Doctors in the United States are testing a device that will allow mastectomy patients to take control over their breast reconstruction at home.
AeroForm, developed by the California-based company, AirXpanders Inc., is a temporary pouch that’s placed underneath the patient’s chest muscle in surgery. Following the procedure, the patient uses a wireless controller to inflate the pouch with gas.
With the click of the wireless controller, a dosage of 10ml of Co2 gas is inflated into the AeroForm pouches. A patient can only have three doses within 24 hours and the controller is locked for three hours following each given dose.
Ultimately, the purpose of AeroForm is to expand the woman’s chest muscles slowly so that the insertion of a permanent implant is easier on the patient’s body. This is in contrast to the typical approach, which requires a woman to receive a larger expansion (which is also more painful) at the doctor’s when needed.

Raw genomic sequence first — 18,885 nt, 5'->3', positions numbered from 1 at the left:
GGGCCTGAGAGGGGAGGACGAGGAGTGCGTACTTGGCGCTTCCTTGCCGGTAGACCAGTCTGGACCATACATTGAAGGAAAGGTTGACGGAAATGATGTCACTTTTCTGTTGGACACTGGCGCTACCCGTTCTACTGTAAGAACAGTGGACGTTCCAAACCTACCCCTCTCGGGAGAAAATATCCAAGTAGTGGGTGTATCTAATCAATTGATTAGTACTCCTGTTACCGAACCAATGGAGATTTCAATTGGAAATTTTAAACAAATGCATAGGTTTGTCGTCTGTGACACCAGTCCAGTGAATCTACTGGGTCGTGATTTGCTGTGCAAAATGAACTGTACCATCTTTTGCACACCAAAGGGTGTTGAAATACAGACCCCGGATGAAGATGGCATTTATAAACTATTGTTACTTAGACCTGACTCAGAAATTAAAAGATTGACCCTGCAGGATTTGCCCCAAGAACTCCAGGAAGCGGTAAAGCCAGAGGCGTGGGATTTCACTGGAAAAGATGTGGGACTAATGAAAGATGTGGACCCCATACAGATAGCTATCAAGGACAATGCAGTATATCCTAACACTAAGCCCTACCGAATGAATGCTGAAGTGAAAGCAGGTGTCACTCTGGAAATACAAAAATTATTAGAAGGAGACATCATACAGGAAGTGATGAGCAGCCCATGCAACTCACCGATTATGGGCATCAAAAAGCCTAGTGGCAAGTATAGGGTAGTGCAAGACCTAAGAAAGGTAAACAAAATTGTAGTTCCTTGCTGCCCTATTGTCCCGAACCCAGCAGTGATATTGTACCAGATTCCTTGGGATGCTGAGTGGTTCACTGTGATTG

Patients who try this breast reconstruction approach like that they have the ability to test out what they’re comfortable with, without having to undergo painful injections saline implants are known for.
Is AeroForm The Future of Breast Reconstruction?
“To a patient that’s going through cancer treatment that could be a big deal,” California-based surgeon and former president of the American Society of Breast Cancer, Dr. Deanna Attai, told the Associated Press.
“Giving the patient a sense of control is very psychologically important, because many women feel robbed of that.”
A shorter, less painful recovery and a more natural breast shape are other reasons why women are happy with the AeroForm reconstructive process.
Currently, AeroForm isn’t currently being tested for the Canadian market, but it could be of interest for the one in nine Canadian women who will develop breast cancer in their lifetime.
Research conducted by Research Breast Cancer found that 71 percent of women felt breast reconstruction was an extremely important part of their overall breast cancer treatment.
Patients choose to typically undergo breast reconstruction following mastectomies in order to feel more comfortable with their bodies and to help them move forward with the cancer recovery process.
No matter what route a person decides to take following their mastectomy, whether they decide to have a breast reconstruction or not, it’s exciting to see the new medical innovations taking place for breast cancer survivors.